Dragon Rider

Book review by
Matt Berman, Common Sense Media
Dragon Rider Book Poster Image
Parents recommendPopular with kids
Dragon tale is great for bedtime read-aloud.

Parents say

age 10+
Based on 14 reviews

Kids say

age 8+
Based on 45 reviews

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A lot or a little?

The parents' guide to what's in this book.

Positive Messages

This story is really meant for entertainment, but on a stretch, you could find a subtle message about the encroachment of humans on nature.

Positive Role Models & Representations

One-dimensional characters, and a gentle approach that, while exciting, eschews violence. The villain is all bark and bad temper, most of the characters are helpful and kind.

Violence & Scariness

What parents need to know

Parents need to know that this is meant for fun, not literary discussion.

User Reviews

  • Parents say
  • Kids say
Adult Written byMamaJamie April 9, 2008

Fantastic adventure for all ages!

I read this book before my son read it, since my son is 7 and I was familiar with the author's other books(they're more for a little older set with so... Continue reading
Adult Written byTending Bloom April 9, 2008

A fun dagon adventure.

This is a long book but it keeps moving.
There is a lot that happens to this dragon and his riders.

I recommend it to anyone who would like to be a dragonride... Continue reading
Kid, 8 years old June 6, 2014

Dragon Rider

Personally, I love this novel because of the magic it brings. Cornelia Funke is an experienced children's author who lives in Germany, and you can tell she... Continue reading
Kid, 10 years old April 13, 2009


Lovely written, and has nice humor in it.
The book shows how humans can hurt animals(even dragons), and it might change how someone acts.

What's the story?

In a valley in Scotland the last of the silver dragons hide from the encroachment of humans. But now this last valley is being invaded too. Firedrake, a young dragon, sets out to find the legendary ancestral home of the dragons, the Rim of Heaven, high in the Himalayas, where dragons can be safe and undisturbed forever. Accompanying him are Sorrel, a crabby brownie, and eventually Ben, an orphan, and Twigleg, a homunculus who may be hiding a treacherous secret.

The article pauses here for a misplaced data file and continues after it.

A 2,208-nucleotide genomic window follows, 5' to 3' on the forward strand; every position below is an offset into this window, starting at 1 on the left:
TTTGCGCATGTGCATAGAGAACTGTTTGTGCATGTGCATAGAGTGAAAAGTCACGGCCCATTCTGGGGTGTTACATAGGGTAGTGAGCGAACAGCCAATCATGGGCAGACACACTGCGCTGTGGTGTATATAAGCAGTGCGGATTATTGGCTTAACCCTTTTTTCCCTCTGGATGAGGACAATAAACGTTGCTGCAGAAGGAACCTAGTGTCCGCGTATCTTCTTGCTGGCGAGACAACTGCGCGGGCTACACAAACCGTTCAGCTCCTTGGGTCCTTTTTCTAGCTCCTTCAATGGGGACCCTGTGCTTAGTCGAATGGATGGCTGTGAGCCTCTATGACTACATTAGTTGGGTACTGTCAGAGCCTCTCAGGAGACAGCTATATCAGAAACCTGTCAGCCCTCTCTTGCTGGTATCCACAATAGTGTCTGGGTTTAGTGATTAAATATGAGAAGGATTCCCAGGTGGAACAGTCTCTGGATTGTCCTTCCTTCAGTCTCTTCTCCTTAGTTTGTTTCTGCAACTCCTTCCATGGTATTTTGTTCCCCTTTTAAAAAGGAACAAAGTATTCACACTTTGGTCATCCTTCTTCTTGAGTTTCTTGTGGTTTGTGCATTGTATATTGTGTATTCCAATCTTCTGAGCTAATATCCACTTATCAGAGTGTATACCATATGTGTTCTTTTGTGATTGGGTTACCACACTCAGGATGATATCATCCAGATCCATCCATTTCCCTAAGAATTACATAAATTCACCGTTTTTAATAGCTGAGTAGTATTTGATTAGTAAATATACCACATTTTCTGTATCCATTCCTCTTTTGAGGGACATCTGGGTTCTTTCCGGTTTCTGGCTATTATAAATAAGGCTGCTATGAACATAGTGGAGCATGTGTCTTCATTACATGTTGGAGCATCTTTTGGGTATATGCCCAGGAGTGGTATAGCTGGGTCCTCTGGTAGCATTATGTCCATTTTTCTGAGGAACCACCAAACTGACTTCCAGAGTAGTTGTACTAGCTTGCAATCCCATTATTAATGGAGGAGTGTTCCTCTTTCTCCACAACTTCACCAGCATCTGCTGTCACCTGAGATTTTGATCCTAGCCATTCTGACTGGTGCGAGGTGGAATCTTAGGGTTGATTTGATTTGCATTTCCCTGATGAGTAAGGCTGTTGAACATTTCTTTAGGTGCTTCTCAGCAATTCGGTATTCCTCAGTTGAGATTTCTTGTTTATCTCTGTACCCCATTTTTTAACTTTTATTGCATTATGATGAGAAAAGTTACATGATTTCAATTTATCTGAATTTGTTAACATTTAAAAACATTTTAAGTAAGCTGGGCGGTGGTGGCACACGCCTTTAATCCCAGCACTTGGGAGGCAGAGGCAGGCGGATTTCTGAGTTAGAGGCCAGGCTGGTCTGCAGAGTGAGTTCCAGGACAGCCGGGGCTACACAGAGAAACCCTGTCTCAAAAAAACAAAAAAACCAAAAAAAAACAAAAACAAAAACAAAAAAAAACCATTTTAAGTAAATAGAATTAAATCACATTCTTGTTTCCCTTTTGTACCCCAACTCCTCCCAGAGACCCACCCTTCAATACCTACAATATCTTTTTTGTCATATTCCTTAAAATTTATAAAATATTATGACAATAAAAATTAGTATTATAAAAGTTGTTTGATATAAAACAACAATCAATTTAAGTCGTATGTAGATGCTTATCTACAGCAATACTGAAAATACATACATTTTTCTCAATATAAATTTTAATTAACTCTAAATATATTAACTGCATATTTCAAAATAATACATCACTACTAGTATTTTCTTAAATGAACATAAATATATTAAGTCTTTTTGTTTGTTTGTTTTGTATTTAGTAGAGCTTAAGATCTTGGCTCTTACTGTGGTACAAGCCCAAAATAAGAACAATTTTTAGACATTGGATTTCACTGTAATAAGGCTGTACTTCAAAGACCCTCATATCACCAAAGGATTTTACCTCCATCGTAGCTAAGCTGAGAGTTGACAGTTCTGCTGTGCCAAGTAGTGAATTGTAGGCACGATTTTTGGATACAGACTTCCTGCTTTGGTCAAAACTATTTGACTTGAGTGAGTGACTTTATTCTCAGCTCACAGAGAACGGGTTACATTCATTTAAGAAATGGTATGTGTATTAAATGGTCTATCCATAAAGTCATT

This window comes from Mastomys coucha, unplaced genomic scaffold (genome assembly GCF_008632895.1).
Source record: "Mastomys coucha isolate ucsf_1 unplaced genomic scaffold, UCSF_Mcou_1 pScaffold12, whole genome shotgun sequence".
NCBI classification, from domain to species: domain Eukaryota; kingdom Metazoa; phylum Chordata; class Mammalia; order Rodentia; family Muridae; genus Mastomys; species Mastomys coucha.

Following a map drawn by a rat, the trio trek across Europe and the Middle East, heading for India. But they are followed by the spies of Nettlebrand, an artificial golden dragon created to destroy all dragons, who also wants to know where the Rim of Heaven lies, so he can finish the task he was created for.

Is it any good?

This book is exciting but not too scary, humorous, with short chapters and plenty of cliffhangers. DRAGON RIDER was actually Cornelia Funke's first book in Germany, but it wasn't offered in English until after the success of her two other books. Despite its excessive length, it's aimed at a younger audience with a simple, straightforward plot, one-dimensional characters, and a gentle approach that, while exciting, eschews violence. The villain is all bark and bad temper, most of the characters are helpful and kind, and the ending is predictable, but satisfying.

It reads like a middle-grade novel -- well, all right, three middle-grade novels. Ambitious young readers will want to read this themselves, but it would be a great extended bedtime read-aloud.

Talk to your kids about ...

  • Families can talk about extinction caused by human encroachment.

Book details

Our editors recommend

For kids who love adventure

Themes & Topics

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